COVID 19 & PETS: Advice from an expert.

Updated: Apr 5

NPR published a question and answer article on 27 March: “Coronavirus FAQs: Does It Live On Clothes? Can My Dog Infect Me? Any Advice On Wipes?” By Laurel Walmsley


We thought the following information could be helpful to pet owners.

Strangers keep petting my dog when we go for a walk. Could my dog transmit the virus on its fur?


Saskia Popescu, an infection prevention epidemiologist at the health-care system Honor Health, says she's not especially concerned about dog fur transmitting the virus. "I think that I would probably be more worried if somebody was coughing all over the place and went to touch my dog's harness or something — something inanimate," she says. "I would put it in the lower risk category."


That's because like fabric, fur is a porous surface — so it isn't easy for a person to pick up bits of virus from it. "The chances of you getting it from fur and hair is going to be less than getting it from a solid surface," says virologist Rachel Graham. Still, she said, she would err on the side of caution and ask people not to pet your dog right now.


Graham says one way to make sure your dog doesn't get touched by over-enthusiastic petters is to avoid letting your dog off-leash in a place where it may encounter other people. Rather than going to a dog park, she says, "it might be a better idea to take your dog out in the yard or somewhere you know that there's not going to be a lot of people."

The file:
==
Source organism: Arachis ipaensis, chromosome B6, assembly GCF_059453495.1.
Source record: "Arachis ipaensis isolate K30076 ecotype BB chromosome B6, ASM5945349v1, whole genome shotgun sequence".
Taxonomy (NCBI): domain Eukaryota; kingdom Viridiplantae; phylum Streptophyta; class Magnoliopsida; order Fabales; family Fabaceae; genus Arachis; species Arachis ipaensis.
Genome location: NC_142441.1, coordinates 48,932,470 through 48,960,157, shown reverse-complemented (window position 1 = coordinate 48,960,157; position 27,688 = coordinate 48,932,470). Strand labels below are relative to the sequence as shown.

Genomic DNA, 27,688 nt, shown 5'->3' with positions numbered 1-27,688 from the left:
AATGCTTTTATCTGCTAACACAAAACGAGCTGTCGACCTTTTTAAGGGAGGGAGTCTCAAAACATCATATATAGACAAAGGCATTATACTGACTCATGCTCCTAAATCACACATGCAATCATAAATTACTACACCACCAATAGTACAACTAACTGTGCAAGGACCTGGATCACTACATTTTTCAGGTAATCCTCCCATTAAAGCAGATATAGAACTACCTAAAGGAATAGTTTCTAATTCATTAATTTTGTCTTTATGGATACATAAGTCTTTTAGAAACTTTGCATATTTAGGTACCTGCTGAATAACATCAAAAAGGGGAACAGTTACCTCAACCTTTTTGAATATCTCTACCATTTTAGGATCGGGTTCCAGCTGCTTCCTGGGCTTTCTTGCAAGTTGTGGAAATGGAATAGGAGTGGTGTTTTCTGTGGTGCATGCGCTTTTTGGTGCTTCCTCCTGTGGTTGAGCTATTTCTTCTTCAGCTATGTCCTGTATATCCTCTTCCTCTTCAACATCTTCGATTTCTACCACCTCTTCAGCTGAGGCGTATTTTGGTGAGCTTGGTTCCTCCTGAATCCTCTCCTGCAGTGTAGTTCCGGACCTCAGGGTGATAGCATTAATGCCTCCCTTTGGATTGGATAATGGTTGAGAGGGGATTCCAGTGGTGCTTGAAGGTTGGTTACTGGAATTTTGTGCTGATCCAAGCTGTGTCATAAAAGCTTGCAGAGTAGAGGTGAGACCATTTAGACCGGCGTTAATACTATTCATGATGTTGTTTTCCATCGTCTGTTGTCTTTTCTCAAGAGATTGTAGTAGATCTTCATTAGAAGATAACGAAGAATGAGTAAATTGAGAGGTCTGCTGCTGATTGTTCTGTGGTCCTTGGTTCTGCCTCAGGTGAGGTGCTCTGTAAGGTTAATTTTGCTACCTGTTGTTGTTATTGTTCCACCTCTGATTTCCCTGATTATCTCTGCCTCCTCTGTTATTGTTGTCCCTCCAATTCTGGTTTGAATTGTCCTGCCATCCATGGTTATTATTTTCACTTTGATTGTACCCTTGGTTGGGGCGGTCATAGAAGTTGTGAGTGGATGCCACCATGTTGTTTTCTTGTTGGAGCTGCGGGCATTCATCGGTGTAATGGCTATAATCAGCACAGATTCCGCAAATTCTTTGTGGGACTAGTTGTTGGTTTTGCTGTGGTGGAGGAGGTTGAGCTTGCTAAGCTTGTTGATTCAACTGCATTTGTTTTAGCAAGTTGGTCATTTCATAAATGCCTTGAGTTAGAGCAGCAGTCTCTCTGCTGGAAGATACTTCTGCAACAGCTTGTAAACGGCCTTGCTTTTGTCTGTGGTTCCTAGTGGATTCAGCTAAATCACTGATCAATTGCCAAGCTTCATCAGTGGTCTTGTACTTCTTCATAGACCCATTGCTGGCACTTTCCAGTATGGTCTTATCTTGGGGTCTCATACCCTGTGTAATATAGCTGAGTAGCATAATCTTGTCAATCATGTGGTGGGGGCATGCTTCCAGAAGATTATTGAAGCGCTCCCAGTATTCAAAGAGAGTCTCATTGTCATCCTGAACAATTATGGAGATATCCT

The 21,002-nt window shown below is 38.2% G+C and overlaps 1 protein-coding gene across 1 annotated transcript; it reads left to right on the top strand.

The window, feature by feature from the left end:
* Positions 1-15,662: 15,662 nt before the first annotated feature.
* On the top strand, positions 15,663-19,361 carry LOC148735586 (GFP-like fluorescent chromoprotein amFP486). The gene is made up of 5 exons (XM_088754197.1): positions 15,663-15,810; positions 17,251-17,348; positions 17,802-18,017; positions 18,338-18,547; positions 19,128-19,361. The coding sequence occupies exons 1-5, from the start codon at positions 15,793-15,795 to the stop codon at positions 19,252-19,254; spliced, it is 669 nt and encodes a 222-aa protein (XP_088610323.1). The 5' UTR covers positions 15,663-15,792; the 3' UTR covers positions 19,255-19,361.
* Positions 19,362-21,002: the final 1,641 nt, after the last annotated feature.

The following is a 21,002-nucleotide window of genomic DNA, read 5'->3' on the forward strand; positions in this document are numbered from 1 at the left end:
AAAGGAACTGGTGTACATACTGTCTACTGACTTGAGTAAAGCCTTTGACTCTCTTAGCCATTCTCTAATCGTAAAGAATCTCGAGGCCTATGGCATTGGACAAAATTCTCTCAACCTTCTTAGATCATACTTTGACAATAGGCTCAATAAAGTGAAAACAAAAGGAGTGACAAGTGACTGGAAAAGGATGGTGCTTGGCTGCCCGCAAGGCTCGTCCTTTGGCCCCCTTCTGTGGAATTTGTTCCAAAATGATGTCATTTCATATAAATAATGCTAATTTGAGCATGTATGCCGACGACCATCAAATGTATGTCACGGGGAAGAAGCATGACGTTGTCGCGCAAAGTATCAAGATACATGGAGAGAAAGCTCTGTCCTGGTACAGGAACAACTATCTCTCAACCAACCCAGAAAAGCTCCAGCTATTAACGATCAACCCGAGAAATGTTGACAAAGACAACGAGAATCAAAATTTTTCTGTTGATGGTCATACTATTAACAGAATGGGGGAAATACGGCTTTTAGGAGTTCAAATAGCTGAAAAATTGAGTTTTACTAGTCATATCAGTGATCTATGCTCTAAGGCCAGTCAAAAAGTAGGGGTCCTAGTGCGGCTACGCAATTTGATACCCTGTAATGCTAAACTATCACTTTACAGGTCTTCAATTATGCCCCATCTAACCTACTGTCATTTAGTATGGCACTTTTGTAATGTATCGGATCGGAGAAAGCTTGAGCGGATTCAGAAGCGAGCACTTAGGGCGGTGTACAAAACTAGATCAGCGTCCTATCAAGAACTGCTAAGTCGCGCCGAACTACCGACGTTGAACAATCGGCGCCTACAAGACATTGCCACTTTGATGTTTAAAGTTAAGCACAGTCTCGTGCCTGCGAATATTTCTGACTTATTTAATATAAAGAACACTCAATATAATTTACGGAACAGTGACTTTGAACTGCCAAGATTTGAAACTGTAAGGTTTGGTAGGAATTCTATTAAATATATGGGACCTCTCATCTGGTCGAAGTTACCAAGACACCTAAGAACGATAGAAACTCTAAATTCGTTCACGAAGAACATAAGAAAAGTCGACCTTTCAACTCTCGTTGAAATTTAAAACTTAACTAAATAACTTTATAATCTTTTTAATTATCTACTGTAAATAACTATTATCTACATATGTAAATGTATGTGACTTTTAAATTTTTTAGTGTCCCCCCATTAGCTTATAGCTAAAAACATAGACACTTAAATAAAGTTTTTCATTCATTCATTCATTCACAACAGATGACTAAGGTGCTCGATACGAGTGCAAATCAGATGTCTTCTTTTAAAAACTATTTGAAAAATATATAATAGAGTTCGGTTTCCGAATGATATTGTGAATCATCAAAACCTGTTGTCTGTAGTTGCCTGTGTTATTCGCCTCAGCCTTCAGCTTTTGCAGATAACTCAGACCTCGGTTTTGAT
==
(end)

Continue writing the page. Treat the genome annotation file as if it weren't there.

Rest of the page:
And despite the occasional press report of a dog diagnosed with COVID-19, there is no evidence that pets can contract or spread COVID-19. The CDC says it has not received any reports of pets or animals becoming sick with the disease. The American Veterinary Medical Association (AVMA) concurs: "Infectious disease experts and multiple international and domestic human and animal health organizations agree there is no evidence at this point to indicate that pets become ill with COVID-19 or that they spread it to other animals, including people.


One note: If you are already sick with COVID-19, AVMA recommends limiting contact with

animals "out of an abundance of caution" until more is known about the virus. If you're not sick with the coronavirus, the group says you can interact with your pet as you normally would, practicing good hygiene — including washing your hands before and after interacting with your pet.




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